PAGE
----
The Student News Site of Tarrant County College

The Collegian

The Student News Site of Tarrant County College

The Collegian

The Student News Site of Tarrant County College

The Collegian

Student newspaper celebrates 30 years

The image above is the front page of TCC’s districtwide students newspaper’s first issue published Aug. 29, 1988.

By Kathryn Kelman/editor-in-chief

TCC’s student newspaper, The Collegian, celebrated 30 years of serving the Tarrant County College District Aug. 29.

The paper was established as a districtwide newspaper in the fall of 1988, replacing the three independent campus newspapers on each of the college’s existing campuses at the time.

The college opted to go from three campus papers to one district publication because administrators believed students from all campuses would be better served by having one districtwide paper rather than one for each campus, said Joe Norton, the first district director of student publications.

“Cost was a factor, but it was not the only consideration when making the decision to consolidate,” Norton said in an email while traveling in Africa. “Our hopes were that we could provide students with a broader range of realistic experiences by having to think of the district as a whole and not just of one campus and, at the same time, keep all of the campuses happy with the coverage they were receiving.”

Former NE Campus president Herman Crow spearheaded the idea and challenged Norton to put together the proposal for administration to consider. Once approved, Norton was appointed director, and Diane Turner, who had previously served as director of publications on South Campus, was hired as adviser. NE Campus was chosen as The Collegian’s headquarters.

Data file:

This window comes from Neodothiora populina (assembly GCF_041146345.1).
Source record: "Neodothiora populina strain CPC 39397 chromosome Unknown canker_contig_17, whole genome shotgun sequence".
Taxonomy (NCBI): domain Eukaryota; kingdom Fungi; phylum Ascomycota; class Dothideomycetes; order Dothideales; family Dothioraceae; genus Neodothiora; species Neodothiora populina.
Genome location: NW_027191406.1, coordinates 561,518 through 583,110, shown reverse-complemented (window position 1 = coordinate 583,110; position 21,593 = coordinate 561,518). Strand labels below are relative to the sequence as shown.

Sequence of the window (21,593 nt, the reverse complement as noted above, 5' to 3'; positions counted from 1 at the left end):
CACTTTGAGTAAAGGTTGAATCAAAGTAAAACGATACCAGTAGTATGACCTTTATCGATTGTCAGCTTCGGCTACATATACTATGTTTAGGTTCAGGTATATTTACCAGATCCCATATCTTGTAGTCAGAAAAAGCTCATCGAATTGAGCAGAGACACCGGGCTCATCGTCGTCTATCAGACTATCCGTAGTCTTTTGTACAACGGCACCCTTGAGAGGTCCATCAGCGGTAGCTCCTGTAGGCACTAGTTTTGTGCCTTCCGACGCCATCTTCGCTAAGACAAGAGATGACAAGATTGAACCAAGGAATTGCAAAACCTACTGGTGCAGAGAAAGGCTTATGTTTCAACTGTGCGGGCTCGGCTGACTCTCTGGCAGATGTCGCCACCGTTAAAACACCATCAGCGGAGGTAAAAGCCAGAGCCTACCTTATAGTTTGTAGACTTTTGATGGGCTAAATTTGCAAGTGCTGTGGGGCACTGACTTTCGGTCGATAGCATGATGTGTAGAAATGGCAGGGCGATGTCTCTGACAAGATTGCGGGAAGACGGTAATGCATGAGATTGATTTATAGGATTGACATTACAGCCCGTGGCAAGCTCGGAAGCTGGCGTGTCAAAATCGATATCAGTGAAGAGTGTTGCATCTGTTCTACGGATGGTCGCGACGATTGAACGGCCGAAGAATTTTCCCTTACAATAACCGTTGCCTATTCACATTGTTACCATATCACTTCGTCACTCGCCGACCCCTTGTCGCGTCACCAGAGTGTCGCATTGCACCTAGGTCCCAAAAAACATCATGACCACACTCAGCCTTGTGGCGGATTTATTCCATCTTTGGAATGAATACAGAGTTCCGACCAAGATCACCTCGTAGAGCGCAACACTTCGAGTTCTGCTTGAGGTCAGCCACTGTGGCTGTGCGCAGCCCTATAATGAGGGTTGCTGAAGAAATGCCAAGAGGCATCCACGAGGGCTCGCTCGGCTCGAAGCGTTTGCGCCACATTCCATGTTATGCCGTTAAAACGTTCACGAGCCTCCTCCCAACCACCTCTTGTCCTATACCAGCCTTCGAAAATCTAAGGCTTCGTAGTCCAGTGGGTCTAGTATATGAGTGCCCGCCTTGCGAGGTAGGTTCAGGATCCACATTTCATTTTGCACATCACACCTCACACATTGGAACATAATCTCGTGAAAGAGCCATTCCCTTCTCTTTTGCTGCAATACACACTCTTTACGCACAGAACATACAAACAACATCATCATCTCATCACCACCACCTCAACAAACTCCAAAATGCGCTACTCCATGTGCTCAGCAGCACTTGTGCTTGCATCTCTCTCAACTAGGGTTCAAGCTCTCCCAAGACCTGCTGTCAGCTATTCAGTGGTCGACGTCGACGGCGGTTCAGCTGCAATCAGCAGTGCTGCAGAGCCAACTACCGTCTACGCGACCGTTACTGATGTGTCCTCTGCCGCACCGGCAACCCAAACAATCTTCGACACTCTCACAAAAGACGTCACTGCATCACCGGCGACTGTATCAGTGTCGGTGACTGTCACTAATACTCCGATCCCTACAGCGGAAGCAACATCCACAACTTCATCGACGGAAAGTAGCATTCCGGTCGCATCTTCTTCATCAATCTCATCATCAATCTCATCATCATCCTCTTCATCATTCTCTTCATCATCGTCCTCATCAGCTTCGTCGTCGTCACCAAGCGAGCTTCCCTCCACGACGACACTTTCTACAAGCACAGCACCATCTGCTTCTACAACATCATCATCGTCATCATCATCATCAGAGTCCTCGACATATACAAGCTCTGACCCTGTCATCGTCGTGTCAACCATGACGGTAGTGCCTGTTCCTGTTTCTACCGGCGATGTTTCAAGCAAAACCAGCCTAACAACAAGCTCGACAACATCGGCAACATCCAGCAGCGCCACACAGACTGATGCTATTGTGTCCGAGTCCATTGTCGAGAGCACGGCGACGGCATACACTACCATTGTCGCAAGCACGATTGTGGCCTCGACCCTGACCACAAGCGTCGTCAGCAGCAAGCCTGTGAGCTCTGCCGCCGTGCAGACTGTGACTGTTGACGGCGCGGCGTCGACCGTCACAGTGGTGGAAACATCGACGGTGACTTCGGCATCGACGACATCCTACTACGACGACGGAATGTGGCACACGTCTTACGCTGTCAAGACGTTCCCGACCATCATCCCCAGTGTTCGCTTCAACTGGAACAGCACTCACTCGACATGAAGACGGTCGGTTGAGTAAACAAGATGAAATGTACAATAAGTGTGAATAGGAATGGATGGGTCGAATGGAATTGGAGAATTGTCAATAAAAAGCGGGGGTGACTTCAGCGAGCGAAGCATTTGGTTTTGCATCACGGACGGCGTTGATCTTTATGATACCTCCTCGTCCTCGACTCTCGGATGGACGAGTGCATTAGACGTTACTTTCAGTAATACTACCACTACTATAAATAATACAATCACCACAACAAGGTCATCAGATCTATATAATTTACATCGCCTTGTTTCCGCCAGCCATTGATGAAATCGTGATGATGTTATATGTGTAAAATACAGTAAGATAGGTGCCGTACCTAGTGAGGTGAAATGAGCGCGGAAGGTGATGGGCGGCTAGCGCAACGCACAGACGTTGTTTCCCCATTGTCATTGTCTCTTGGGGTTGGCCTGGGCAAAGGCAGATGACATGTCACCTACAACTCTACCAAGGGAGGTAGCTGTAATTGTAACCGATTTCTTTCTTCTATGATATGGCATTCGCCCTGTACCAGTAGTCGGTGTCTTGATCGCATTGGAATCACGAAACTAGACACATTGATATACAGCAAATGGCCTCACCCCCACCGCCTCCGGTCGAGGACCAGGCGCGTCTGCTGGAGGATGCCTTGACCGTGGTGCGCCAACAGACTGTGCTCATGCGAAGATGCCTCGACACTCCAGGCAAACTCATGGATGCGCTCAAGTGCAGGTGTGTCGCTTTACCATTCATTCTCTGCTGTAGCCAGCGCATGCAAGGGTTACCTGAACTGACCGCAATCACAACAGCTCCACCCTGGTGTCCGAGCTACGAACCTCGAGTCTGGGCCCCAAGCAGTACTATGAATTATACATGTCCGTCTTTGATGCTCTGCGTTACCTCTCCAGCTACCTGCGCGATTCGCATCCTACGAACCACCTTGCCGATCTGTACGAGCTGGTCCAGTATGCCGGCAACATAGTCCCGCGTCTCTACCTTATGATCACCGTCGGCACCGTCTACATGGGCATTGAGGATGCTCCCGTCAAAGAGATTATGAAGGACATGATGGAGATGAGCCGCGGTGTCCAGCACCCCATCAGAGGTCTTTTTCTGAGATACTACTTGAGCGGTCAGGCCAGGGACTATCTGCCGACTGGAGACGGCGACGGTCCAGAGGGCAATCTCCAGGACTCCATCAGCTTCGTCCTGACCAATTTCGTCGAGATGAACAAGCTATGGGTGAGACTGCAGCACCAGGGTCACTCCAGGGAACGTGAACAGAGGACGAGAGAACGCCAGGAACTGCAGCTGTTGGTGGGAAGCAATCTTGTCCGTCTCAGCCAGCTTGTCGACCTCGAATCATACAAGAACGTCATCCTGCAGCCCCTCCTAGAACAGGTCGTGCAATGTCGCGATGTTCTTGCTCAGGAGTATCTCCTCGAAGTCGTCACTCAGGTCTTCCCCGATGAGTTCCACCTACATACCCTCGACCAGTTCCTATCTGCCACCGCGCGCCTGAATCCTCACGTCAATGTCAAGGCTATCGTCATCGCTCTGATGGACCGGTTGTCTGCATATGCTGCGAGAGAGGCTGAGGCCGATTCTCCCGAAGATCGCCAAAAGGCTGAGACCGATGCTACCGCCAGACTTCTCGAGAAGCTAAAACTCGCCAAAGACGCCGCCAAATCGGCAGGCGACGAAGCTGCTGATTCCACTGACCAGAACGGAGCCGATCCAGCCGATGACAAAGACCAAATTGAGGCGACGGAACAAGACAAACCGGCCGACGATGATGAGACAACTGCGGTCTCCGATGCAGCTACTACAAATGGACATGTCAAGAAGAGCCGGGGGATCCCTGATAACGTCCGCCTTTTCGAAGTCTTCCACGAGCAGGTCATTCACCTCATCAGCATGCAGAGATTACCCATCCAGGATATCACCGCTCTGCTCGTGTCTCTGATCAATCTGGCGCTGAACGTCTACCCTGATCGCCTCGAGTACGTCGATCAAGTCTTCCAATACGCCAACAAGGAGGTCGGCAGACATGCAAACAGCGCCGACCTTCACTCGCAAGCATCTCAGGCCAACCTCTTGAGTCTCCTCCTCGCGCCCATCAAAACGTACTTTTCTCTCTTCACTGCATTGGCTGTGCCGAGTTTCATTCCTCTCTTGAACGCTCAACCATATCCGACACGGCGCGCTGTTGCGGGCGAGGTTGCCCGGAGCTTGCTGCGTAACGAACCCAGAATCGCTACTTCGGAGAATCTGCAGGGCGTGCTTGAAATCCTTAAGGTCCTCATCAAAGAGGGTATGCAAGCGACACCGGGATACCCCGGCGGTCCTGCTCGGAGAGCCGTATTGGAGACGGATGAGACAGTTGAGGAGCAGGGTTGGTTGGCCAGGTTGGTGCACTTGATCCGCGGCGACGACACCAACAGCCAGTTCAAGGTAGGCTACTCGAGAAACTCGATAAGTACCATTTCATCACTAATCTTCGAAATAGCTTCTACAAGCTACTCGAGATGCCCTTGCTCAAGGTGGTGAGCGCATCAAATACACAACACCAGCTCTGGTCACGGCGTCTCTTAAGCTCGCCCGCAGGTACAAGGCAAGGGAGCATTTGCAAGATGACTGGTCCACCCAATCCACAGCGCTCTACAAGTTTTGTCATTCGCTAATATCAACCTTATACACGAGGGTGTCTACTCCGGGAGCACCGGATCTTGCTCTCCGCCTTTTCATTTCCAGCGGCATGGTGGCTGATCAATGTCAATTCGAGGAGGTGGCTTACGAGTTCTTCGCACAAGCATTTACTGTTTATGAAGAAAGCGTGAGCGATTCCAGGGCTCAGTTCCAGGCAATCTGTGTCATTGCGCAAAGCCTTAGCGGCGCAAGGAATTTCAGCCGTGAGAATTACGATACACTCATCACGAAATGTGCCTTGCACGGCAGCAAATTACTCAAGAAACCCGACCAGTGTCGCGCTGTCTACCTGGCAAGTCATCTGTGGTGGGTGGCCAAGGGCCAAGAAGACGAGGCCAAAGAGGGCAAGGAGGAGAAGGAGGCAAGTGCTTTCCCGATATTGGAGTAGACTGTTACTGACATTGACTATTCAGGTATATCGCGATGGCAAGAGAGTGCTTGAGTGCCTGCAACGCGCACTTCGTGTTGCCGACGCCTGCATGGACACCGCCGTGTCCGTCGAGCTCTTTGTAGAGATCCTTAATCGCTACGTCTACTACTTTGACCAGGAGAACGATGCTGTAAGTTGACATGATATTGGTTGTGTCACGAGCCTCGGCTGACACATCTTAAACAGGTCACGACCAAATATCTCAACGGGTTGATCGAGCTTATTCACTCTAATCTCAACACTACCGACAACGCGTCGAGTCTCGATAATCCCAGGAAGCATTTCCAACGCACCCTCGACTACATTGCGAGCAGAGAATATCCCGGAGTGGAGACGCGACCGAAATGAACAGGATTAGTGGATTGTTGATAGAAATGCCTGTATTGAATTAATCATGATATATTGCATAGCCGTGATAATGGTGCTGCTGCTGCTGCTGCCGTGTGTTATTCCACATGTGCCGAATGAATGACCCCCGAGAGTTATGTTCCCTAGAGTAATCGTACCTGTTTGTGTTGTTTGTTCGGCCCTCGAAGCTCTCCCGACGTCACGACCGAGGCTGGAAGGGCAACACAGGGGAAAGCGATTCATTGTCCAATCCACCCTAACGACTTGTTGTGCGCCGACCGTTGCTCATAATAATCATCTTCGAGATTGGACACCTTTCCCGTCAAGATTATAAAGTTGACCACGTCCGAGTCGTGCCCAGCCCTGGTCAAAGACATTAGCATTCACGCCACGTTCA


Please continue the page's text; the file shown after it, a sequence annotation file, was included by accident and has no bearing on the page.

Under Norton and Turner, the student paper quickly became a newspaper recognized both statewide and nationally.

Once Norton retired in fall 1999, Eddye Gallagher took over with Turner remaining as adviser. Gallagher was the former assistant director of the NE Campus paper.

“He [Norton] turned in his notice of retirement on Friday morning, and I got the phone call at 8 o’clock that night,” Gallagher said.

She started at TCC in 1970, then Tarrant County Junior College, as a journalism instructor and adviser. Gallagher had been moved to the English department in 1974.

“I made a niche for myself. I created programs and courses, but my first love was always journalism,” she said. “So when Joe [Norton] retired and that position opened up ‘cause the person who was here didn’t want the job, it was offered to me and I immediately took it because I wanted to be back over here.”

Gallagher served as student publications director for almost 20 years before her retirement in July 2017.

During her time as director, she increased the staff’s use of The Collegian’s website and started instituting courses on other TCC campuses and online.

Lindsey Bever, a reporter for The Washington Post who was a former Collegian editor-in-chief, is one of many current journalists who credit The Collegian and its advisers for kickstarting their career.